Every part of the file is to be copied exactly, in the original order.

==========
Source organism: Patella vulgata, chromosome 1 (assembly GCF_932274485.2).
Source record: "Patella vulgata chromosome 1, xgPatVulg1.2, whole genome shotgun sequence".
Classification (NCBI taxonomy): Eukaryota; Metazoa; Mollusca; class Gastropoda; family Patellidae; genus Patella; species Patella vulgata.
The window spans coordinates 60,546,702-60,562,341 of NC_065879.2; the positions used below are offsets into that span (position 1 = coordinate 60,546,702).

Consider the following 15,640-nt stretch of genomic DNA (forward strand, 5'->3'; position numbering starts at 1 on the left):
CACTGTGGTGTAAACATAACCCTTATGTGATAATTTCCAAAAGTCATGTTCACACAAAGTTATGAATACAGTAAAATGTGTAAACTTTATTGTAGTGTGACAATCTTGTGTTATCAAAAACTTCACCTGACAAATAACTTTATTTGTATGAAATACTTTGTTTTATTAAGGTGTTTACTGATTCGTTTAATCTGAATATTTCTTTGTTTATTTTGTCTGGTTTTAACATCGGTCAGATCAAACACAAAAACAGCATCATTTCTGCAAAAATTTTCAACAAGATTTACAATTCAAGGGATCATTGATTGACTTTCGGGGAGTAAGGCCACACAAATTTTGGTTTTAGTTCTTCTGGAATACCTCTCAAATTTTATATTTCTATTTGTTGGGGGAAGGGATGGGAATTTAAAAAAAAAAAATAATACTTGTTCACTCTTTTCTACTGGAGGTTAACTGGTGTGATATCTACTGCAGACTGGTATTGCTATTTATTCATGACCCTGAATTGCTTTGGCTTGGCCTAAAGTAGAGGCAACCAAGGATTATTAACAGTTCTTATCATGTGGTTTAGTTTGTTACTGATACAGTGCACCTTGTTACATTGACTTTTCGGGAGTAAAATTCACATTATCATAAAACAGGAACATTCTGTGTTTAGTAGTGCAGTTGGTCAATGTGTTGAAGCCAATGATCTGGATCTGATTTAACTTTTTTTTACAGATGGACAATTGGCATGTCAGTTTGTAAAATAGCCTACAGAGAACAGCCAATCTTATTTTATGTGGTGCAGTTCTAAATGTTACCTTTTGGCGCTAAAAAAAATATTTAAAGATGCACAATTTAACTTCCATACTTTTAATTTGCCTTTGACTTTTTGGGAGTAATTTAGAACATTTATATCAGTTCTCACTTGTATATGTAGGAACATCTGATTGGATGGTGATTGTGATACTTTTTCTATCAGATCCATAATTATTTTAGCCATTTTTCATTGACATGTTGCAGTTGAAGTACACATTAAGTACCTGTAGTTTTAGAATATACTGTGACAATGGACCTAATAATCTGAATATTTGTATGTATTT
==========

Source organism: Patella vulgata, chromosome 1 (assembly GCF_932274485.2).
Source record: "Patella vulgata chromosome 1, xgPatVulg1.2, whole genome shotgun sequence".
Classification (NCBI taxonomy): Eukaryota; Metazoa; Mollusca; class Gastropoda; family Patellidae; genus Patella; species Patella vulgata.
The window spans coordinates 60,546,702-60,562,341 of NC_065879.2; the positions used below are offsets into that span (position 1 = coordinate 60,546,702).

Consider the following 15,640-nt stretch of genomic DNA (forward strand, 5'->3'; position numbering starts at 1 on the left):
CACTGTGGTGTAAACATAACCCTTATGTGATAATTTCCAAAAGTCATGTTCACACAAAGTTATGAATACAGTAAAATGTGTAAACTTTATTGTAGTGTGACAATCTTGTGTTATCAAAAACTTCACCTGACAAATAACTTTATTTGTATGAAATACTTTGTTTTATTAAGGTGTTTACTGATTCGTTTAATCTGAATATTTCTTTGTTTATTTTGTCTGGTTTTAACATCGGTCAGATCAAACACAAAAACAGCATCATTTCTGCAAAAATTTTCAACAAGATTTACAATTCAAGGGATCATTGATTGACTTTCGGGGAGTAAGGCCACACAAATTTTGGTTTTAGTTCTTCTGGAATACCTCTCAAATTTTATATTTCTATTTGTTGGGGGAAGGGATGGGAATTTAAAAAAAAAAAATAATACTTGTTCACTCTTTTCTACTGGAGGTTAACTGGTGTGATATCTACTGCAGACTGGTATTGCTATTTATTCATGACCCTGAATTGCTTTGGCTTGGCCTAAAGTAGAGGCAACCAAGGATTATTAACAGTTCTTATCATGTGGTTTAGTTTGTTACTGATACAGTGCACCTTGTTACATTGACTTTTCGGGAGTAAAATTCACATTATCATAAAACAGGAACATTCTGTGTTTAGTAGTGCAGTTGGTCAATGTGTTGAAGCCAATGATCTGGATCTGATTTAACTTTTTTTTACAGATGGACAATTGGCATGTCAGTTTGTAAAATAGCCTACAGAGAACAGCCAATCTTATTTTATGTGGTGCAGTTCTAAATGTTACCTTTTGGCGCTAAAAAAAATATTTAAAGATGCACAATTTAACTTCCATACTTTTAATTTGCCTTTGACTTTTTGGGAGTAATTTAGAACATTTATATCAGTTCTCACTTGTATATGTAGGAACATCTGATTGGATGGTGATTGTGATACTTTTTCTATCAGATCCATAATTATTTTAGCCATTTTTCATTGACATGTTGCAGTTGAAGTACACATTAAGTACCTGTAGTTTTAGAATATACTGTGACAATGGACCTAATAATCTGAATATTTGTATGTATTT